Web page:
The New American Art Song

okulitchThe New American Art Song is a CD of, unsurprisingly, American art songs.  Canadian bass-baritone Daniel Okulitch is accompanied by the composers in four contrasting sets.  The first set is Quiet Lives by Ricky Ian Gordon; eight songs setting texts by various poets.  The music is tonal with occasional elements of minimalism but overall a bit of a retro “piano lounge” feel that didn’t particularly excite me.

Second up were two songs, Of Gods and Cats, by Jake Heggie to texts by Gavin Geoffrey Gillard.  These are sly, witty, jazzy and much more contemporary sounding.  Much more musically inventive too.  It’s easy to see why Heggie is in the upper tier of contemporary American composers.  The disc also has a bonus Heggie song; a setting of Browning’s Grow Old Along With Me, that I really liked.

Glen Roven’s Songs from the Underground comprises fifteen songs to texts by various poets from Milton to Dylan Thomas.  These are very varied in subject matter and mood and get inventive, and sometimes quite dramatic, settings.  The musical language is still tonal but much more modern and, dare one say it, less American in feel than, say, the Gordon pieces.  I liked this set a lot.

Lowell Liebermann’s three Night Songs are simple, pleasant and melodic but a bit bland.

Okulitch sings with great attention to the text and excellent diction, which is good as the CD booklet doesn’t have the texts.  It’s a pleasant but not especially distinctive voice.  It’s definitely not one of those (like say Finley or Terfel) which one instantly recognises.  It works nicely with these songs though.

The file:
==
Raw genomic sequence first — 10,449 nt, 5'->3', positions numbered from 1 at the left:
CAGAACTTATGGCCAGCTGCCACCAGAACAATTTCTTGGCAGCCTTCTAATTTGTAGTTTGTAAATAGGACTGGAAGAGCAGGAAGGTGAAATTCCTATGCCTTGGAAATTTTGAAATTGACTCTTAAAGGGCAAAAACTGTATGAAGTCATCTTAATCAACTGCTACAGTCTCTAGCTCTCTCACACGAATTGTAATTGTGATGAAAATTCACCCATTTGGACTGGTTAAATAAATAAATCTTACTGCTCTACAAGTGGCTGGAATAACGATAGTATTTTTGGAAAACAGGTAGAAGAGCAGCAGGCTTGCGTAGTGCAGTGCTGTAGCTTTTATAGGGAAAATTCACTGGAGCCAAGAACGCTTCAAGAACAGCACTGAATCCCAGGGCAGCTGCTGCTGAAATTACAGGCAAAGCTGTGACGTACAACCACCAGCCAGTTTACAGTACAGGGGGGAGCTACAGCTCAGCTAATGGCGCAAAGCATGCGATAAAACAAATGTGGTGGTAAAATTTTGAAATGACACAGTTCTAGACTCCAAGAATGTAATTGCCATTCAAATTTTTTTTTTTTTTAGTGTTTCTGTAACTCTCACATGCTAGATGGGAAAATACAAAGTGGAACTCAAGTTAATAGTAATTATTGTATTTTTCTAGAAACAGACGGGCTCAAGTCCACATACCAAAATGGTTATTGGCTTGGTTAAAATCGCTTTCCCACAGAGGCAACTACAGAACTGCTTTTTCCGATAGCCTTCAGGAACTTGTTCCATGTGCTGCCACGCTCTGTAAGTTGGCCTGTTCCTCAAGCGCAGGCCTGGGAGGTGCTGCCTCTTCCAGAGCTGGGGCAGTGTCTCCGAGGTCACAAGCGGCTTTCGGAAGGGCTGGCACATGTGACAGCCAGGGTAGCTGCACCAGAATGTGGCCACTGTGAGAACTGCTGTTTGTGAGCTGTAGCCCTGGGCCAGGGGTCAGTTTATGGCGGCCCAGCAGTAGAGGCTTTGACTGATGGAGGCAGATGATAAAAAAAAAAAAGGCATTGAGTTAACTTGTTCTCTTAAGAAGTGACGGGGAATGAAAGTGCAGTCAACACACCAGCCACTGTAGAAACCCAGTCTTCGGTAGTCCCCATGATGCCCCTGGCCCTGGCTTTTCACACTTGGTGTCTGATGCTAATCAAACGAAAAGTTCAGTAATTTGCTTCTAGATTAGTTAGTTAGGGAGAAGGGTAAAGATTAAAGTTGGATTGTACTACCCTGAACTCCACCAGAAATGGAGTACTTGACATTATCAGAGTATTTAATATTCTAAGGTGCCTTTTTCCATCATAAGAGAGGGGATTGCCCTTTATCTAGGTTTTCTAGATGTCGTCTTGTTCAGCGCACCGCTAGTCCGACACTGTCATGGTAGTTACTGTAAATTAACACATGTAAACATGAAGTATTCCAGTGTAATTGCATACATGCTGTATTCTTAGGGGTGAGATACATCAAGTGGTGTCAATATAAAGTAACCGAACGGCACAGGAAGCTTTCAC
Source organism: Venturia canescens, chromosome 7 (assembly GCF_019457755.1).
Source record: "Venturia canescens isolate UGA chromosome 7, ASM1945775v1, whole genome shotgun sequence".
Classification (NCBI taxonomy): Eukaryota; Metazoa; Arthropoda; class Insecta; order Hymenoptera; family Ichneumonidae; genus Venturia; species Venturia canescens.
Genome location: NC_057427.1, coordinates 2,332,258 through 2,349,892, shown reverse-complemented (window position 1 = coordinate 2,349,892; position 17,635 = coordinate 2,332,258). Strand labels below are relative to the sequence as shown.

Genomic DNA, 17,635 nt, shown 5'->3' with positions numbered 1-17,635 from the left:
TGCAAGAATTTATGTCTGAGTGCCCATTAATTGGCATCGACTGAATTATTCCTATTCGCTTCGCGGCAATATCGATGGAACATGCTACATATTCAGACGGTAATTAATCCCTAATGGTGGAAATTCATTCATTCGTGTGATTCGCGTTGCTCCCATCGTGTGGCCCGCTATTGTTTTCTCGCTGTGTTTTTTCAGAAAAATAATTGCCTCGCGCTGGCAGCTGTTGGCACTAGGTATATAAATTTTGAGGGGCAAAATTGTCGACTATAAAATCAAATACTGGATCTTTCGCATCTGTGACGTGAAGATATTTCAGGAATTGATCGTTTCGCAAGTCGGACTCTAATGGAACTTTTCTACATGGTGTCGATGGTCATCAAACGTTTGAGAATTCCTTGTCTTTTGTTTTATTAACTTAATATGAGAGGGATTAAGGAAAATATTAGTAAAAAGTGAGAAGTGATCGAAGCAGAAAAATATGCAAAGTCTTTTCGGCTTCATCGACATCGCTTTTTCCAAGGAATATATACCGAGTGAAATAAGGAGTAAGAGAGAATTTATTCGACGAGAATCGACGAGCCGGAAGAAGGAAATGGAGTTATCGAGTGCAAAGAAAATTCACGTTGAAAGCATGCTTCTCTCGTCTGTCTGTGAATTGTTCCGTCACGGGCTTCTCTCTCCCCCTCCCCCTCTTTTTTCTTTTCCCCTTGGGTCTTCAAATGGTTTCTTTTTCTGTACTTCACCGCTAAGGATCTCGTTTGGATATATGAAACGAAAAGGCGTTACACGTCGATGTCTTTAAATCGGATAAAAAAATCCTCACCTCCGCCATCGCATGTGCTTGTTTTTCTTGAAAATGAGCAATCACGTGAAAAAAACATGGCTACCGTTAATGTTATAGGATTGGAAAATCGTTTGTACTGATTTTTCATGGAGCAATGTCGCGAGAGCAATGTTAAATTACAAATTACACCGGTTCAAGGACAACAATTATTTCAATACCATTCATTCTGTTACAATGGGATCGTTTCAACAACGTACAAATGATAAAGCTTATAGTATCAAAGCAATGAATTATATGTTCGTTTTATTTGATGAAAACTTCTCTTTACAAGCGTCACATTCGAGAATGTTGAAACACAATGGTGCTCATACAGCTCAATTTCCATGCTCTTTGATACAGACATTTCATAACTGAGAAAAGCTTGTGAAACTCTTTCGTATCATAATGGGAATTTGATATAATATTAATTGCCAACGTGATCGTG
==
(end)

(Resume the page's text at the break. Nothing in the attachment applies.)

I continue to be struck by how different the new American art songs that come my way are from the Canadian ones.  I occasionally hear some fairly retro stuff in Toronto but mostly what I hear from the likes of Brian Harman, Dean Burry and Brian Current is uncompromisingly modern in idiom and often quite challenging.  What comes my way from the US is gentler and often somewhat retro which is something I see in the new operas that American houses are doing (compared to continental Europe at least.  We’ll see how the COC’s string of contemporary commissions turn out).  As far as song goes I wonder whether this reflects a real difference in national styles or sample bias.

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